Criminal defense attorney Edward M. Genson in 1998. He faced Cooley in more Gambat trials than any other lawyer.
Eddy started to sputter, realizing what he had done. He demanded to know why I didn’t bring this story up during my direct examination. I answered, “I was told I couldn't unless I was asked on cross-examination.”
Before long, Eddy was whacking the defense table with his cane. “This is totally improper,” he shouted, “and I move for a mistrial.”
Now Johnny was on his feet and yelling, “This is ridiculous. He’s absurd.”
Judge George Lindberg sent the jury out of the courtroom. But Johnny still wasn’t done with his tantrum. He slammed his chair against the table and yelled at the prosecutors, “Slander my name all over the world – you!” Then he marched out of the courtroom, leaving his wife behind to bawl her head off.
Eddy next staggered over to the bench, one hand clutching his chest and the other pointing at me. “This man is a legal assassin,” he hissed. “Every time he opens his mouth he plunges another dagger into my client.”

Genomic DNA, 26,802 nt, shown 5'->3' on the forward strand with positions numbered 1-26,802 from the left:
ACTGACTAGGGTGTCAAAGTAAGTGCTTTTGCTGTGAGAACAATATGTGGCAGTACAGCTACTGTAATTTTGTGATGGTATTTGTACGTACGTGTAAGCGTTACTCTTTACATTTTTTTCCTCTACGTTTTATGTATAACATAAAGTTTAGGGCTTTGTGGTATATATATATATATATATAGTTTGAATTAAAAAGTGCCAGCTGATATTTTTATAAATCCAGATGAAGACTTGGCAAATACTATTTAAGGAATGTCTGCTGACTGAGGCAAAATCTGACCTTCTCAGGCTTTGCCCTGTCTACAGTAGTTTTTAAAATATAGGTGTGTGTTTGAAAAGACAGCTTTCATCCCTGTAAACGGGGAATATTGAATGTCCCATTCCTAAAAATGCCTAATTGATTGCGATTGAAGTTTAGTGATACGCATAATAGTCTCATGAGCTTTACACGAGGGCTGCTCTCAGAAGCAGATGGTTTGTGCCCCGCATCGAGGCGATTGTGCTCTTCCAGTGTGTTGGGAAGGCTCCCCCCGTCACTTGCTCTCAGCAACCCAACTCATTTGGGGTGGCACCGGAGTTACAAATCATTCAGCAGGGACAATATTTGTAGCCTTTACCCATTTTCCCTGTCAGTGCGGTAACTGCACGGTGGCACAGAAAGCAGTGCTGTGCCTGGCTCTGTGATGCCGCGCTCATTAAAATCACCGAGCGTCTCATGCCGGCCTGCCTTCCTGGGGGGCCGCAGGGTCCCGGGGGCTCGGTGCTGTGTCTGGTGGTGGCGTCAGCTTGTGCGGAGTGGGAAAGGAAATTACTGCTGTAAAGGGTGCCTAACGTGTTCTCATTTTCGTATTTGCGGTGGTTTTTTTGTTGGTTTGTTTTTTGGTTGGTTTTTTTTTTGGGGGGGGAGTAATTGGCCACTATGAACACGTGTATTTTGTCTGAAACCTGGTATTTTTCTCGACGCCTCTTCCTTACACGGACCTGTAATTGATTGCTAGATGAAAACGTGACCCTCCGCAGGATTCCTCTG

From 1986 to 1989, criminal defense attorney Robert Cooley wore a recording device and developed criminal cases against mobsters and corrupt officials. His investigation led to nine federal trials in the Nineties and convictions or guilty pleas for twenty-four.
“Bob is every bit the hero because he didn’t have to
do what he did.”
Tom Durkin, former First
Assistant U.S. Attorney
“The man is a paragon of corruption. The man is
Criminal Defense Attorney
Edward M. Genson
Never has a federal investigation accomplished
so much, and never has an investigation revolved as
much around one man. But
to this day, the reasons why Cooley decided to cooperate with federal authorities remain a mystery.